Just eight days after a second-round runoff in which Macky Sall (above, right) defeated incumbent Abdoulaye Wade by nearly a two-to-one margin, Sall was sworn in hours ago as Senegal’s new president.
The inauguration is the culmination of a sometimes tumultuous campaign that threatened to explode into a constitutional crisis — Wade had opted to run for a controversial third term, notwithstanding a constitutional ban (passed earlier by Wade himself) limiting the president to two terms. Notwithstanding the fact that popular candidates were refused an opportunity to run and Senegalese police used force in putting down protests in advance of the first round of the vote (leading to up to six deaths), the peaceful transfer of power marks the second such transfer in 12 years and further strengthens Senegal’s democratic tradition — even as its neighboring Mali descends into post-coup confusion.
Notwithstanding the fact that Senegal’s opposition put all of its support behind Sall in the second round, Sall remains a creature of the Senegalese establishment and was Wade’s one-time right-hand man. With a stagnant economy, high food and electricity prices and moderate corruption, Sall’s inauguration alone — however much a victory for democratic legitimacy — will not be enough to meet the opposition’s fairly high expectations.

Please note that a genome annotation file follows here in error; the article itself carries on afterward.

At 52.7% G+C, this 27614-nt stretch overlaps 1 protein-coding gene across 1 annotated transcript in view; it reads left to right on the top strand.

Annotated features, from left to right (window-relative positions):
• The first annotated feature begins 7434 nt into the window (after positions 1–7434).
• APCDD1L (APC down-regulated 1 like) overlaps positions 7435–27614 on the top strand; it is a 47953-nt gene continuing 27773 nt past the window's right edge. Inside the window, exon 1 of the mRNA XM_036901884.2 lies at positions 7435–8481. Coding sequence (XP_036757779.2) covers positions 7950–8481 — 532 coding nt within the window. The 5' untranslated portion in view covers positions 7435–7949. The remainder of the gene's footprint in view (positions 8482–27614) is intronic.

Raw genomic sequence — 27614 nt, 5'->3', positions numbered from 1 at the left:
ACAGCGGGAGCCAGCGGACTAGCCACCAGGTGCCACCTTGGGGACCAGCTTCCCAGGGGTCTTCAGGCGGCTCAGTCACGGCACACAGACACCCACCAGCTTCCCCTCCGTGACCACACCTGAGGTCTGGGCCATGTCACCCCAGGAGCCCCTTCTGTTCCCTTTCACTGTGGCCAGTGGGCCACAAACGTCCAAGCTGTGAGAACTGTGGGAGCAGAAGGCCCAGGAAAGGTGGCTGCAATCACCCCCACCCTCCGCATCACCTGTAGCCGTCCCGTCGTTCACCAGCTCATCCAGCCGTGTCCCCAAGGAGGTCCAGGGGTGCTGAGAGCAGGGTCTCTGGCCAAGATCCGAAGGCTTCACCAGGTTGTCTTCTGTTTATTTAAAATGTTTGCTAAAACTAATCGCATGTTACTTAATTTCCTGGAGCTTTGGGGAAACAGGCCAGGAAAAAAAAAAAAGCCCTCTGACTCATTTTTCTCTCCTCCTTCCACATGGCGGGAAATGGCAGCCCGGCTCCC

Politically, Sall’s first challenge will be to secure victory in Senegal’s June 17 parliamentary elections — Wade’s Parti Démocratique Sénégalais won the 2007 legislative elections, taking 131 of 150 seats, after opposition candidates boycotted Wade’s efforts to undermine free and fair elections.
One question is whether the popular singer Youssou N’Dour (above, left) — who attempted to run for president, but was not permitted by Wade’s government — will serve in Sall’s administration, as minister of culture or otherwise.
Sall’s first interview with the international media is here.
AllAfrica coverage of Senegal’s future here.